I do not envy the compiler responsible for assembling this collection. The Essential series generally does a fair-to-great job of putting together a reasonable overview of the artists under examination, but some must be easier than others. Putting together something like, say, The Essential Eddie Money is a relatively easy thing to do—more complicated artists like Dylan and Sinatra probably present considerable challenges. But still, they pale in comparison to the headaches of whittling down the very best—or, at least, most important—material of such a monumentally important and prolific artist as the Duke. Two discs, for example, seems awful perfunctory considering that past Ellington collections have occasionally ran to 24.
So, while even a dilettante such as myself could easily catalog a number of omissions, it wouldn’t really serve any purpose. This set covers the bases in as fleet-footed a fashion as possible. Beginning in 1927 and running until 1960, the collection covers almost every significant revolution in pop music during the 30-year period—from the evolution of the big band sound to the revolution in stereo recording to the constant tug-of-war between the composer and the improviser which eventually came to define the music’s most powerful idioms. There’s no doubt that, in terms of jazz, Louis Armstrong deserves his place of foremost prominence, but only just—Ellington is one of only a handful of artists who deserve to be mentioned in the same breath as Satchmo. But outside of the realm of jazz, Ellington’s influence is arguably greater even than Armstrong’s, as he did more to bridge the gaps between jazz and classical, pop and even world music than any other musician in the 20th century (excepting, maybe, George Gershwin).
That the collection stops so abruptly at the onset of the ‘60s—and that it features some large gaps in the intervening eras—is probably due to label constraints as much as anything. It’s hard to imagine that the compilers wouldn’t have wanted to include at least a few representative cuts from Ellington’s classic team-ups with the likes of Armstrong, Count Basie, Coltrane and Mingus—but on the other hand, the cut-off date also serves to encapsulate almost every major innovation of Ellington’s career. He would create some great music in the years between 1960 and his death in 1974, but his days of tearing the world inside out were over. Fittingly, the album’s final track is one of Ellington’s incredibly rich Tchaikovsky arrangements, “Arabesque Cookie” (from the Nutcracker Suite)—in the space of two CDs the listener goes from the crucible of jazz in the 1920s to its apotheosis as the most important unifying force in modern music. That jazz itself would eventually be shuffled out of the limelight during the onset of rock and roll is no real shame, because the work of Ellington and his contemporaries had already provided most of the musical framework and vocabulary by which pop music would continue to define itself throughout the end of the 20th century.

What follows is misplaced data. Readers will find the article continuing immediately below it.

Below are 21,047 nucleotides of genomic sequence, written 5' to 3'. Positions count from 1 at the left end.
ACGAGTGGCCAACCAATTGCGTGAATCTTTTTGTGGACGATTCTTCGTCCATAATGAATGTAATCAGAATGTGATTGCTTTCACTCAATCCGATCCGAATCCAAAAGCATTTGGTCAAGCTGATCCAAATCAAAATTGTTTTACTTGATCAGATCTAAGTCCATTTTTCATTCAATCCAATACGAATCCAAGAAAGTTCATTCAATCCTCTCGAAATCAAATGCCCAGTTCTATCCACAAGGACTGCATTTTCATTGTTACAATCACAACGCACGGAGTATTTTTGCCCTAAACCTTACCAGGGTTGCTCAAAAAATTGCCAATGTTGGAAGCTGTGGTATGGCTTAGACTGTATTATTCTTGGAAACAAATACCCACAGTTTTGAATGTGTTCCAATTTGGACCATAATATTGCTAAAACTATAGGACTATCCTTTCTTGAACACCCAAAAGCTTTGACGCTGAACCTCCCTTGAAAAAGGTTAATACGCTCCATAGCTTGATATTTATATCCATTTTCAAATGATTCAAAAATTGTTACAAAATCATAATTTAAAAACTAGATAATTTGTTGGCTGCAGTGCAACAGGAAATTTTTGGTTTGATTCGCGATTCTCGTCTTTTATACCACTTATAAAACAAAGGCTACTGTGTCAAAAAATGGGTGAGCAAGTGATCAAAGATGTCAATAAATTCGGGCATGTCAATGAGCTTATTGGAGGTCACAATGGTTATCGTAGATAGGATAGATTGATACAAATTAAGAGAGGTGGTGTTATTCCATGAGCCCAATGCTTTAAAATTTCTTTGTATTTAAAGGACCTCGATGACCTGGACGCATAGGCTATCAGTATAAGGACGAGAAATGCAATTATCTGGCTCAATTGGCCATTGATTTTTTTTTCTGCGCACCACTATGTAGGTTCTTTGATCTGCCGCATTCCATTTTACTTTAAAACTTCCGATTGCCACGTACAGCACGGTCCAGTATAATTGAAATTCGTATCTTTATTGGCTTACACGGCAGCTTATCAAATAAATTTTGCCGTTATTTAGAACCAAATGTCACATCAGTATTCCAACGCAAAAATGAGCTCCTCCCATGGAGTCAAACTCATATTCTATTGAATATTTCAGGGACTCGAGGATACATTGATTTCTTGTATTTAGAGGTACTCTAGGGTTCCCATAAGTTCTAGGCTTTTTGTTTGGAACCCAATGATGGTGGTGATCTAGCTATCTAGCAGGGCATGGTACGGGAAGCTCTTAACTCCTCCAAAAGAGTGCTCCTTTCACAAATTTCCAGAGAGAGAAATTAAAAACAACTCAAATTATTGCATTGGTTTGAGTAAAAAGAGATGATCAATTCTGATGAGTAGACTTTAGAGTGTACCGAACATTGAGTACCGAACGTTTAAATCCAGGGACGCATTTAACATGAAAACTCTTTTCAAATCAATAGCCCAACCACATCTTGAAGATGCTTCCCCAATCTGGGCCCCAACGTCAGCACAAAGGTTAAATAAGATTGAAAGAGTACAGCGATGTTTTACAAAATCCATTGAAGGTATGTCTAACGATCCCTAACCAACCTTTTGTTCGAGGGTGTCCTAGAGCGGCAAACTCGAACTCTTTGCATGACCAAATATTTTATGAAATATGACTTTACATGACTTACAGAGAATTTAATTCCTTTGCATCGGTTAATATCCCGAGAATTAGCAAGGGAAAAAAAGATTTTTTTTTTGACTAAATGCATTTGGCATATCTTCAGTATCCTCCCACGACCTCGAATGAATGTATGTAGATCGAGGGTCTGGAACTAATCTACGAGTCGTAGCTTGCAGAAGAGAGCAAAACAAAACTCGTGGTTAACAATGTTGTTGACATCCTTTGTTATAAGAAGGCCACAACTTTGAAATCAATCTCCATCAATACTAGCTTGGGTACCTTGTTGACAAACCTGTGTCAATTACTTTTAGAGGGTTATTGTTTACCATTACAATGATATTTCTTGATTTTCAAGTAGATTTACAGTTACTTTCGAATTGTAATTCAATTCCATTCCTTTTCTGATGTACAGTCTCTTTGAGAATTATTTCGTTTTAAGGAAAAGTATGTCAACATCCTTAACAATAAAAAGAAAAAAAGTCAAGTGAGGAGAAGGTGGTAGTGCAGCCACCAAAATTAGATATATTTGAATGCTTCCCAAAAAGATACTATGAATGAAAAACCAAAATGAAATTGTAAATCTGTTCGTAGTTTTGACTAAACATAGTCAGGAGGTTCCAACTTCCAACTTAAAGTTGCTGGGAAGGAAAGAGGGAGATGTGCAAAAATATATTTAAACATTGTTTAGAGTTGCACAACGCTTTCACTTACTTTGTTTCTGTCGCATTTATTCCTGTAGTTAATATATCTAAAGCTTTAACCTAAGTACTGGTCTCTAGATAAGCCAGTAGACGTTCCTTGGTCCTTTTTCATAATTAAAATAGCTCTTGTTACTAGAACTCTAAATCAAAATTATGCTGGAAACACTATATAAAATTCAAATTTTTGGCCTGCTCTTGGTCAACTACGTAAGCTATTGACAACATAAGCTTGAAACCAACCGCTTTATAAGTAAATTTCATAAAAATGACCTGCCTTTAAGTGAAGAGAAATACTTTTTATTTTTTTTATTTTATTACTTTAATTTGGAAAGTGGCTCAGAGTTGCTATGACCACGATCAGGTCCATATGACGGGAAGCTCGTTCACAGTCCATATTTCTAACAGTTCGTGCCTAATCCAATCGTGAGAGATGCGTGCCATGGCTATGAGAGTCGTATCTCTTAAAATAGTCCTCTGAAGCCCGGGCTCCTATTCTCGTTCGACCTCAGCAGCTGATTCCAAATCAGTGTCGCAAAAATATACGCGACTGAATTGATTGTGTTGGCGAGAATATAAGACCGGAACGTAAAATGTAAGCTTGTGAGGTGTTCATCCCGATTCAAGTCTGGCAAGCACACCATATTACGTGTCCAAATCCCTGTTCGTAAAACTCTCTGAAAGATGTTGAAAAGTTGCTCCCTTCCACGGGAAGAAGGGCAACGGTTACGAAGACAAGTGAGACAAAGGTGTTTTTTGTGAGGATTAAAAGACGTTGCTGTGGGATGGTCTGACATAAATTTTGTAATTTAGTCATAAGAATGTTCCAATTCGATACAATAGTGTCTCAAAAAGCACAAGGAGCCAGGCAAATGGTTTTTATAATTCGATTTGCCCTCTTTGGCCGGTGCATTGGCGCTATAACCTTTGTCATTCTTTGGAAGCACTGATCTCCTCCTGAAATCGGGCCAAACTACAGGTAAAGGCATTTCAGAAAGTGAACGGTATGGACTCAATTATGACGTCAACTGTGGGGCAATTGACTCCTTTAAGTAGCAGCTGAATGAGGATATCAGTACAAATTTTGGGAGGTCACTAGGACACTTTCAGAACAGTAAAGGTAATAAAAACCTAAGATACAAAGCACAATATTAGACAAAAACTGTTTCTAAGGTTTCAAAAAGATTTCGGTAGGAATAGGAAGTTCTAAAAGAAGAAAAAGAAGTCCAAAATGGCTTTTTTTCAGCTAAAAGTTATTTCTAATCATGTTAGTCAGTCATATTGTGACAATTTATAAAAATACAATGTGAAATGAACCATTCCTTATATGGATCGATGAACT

Considering the historic focus of The Essential series, it is only meet and just that the collection lingers on Ellington’s revolutionary early years, in particular his band’s historic run at the Cotton Club from 1927-1931. The album’s first seven tracks were recorded in that four year period, while the rest of the collection’s 30 songs were plucked fairly evenly from the remaining 30 years, which should give you some measure of the era’s importance as the incubator not only of Ellington’s sound but the sound of jazz in general. From a tightly coiled ragtime sound the music would expand and grow to fit a new kind of landscape. In just four years Ellington evolved from the cavernous “East St. Louis Toole-Oo” to the languid “Creole Rhapsody”—the musical equivalent of moving from black & white to glorious Technicolor.
Coming out of this important period, Ellington would record some of the most enduring standards in American music—“It Don’t Mean a Thing (If It Ain’t Got That Swing)”, “Solitude”, “In a Sentimental Mood”, “Caravan”, “Clouds in My Heart”. The wartime period would prove almost as fertile, and you would probably recognize “Mood Indigo”, “Ko-Ko”, and “Takin’ the A Train” from this period. Even if you’ve never heard them, Ellington’s arrangements and compositions are hardwired into the DNA of American music: trust me, you’ll recognize them.
So while we can quibble with the exclusions—the gaps in time when Ellington recorded with labels not represented here, the exclusions of more examples of his experimental arrangements, the lack of any real focus on Ellington’s excellent piano playing—it’s impossible to quibble with what is actually here. If you already know your Duke, this isn’t the collection for you. But if you’re new to jazz, or new to Ellington, this disc serves as an admirable Clift’s notes. This disc showcases Ellington as most remember him, as a masterful composer, a visionary arranger and a pop songwriter of enduring merit. If you like it—and really, it’s impossible not to—there is plenty more where this came from.